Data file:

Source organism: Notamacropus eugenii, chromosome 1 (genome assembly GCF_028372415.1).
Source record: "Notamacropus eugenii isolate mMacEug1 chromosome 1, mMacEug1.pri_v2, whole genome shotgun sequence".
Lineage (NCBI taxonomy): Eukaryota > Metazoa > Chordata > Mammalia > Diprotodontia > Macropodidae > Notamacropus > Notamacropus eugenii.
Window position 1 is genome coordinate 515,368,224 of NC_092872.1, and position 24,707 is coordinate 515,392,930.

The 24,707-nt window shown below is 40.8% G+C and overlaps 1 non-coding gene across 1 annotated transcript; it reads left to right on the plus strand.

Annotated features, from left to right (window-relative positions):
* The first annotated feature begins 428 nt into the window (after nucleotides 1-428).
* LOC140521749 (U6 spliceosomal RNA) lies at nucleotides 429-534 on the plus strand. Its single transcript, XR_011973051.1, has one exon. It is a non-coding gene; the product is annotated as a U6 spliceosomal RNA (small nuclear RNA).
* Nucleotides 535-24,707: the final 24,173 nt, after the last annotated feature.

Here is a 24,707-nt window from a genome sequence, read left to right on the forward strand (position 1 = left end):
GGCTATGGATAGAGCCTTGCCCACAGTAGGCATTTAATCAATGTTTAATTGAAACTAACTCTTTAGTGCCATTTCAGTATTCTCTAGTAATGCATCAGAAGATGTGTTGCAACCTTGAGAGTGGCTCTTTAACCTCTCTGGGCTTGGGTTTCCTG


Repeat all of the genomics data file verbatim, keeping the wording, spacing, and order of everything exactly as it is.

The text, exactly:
Source organism: Notamacropus eugenii, chromosome 1 (genome assembly GCF_028372415.1).
Source record: "Notamacropus eugenii isolate mMacEug1 chromosome 1, mMacEug1.pri_v2, whole genome shotgun sequence".
Lineage (NCBI taxonomy): Eukaryota > Metazoa > Chordata > Mammalia > Diprotodontia > Macropodidae > Notamacropus > Notamacropus eugenii.
Window position 1 is genome coordinate 515,368,224 of NC_092872.1, and position 24,707 is coordinate 515,392,930.

The 24,707-nt window shown below is 40.8% G+C and overlaps 1 non-coding gene across 1 annotated transcript; it reads left to right on the plus strand.

Annotated features, from left to right (window-relative positions):
* The first annotated feature begins 428 nt into the window (after nucleotides 1-428).
* LOC140521749 (U6 spliceosomal RNA) lies at nucleotides 429-534 on the plus strand. Its single transcript, XR_011973051.1, has one exon. It is a non-coding gene; the product is annotated as a U6 spliceosomal RNA (small nuclear RNA).
* Nucleotides 535-24,707: the final 24,173 nt, after the last annotated feature.

Here is a 24,707-nt window from a genome sequence, read left to right on the forward strand (position 1 = left end):
GGCTATGGATAGAGCCTTGCCCACAGTAGGCATTTAATCAATGTTTAATTGAAACTAACTCTTTAGTGCCATTTCAGTATTCTCTAGTAATGCATCAGAAGATGTGTTGCAACCTTGAGAGTGGCTCTTTAACCTCTCTGGGCTTGGGTTTCCTG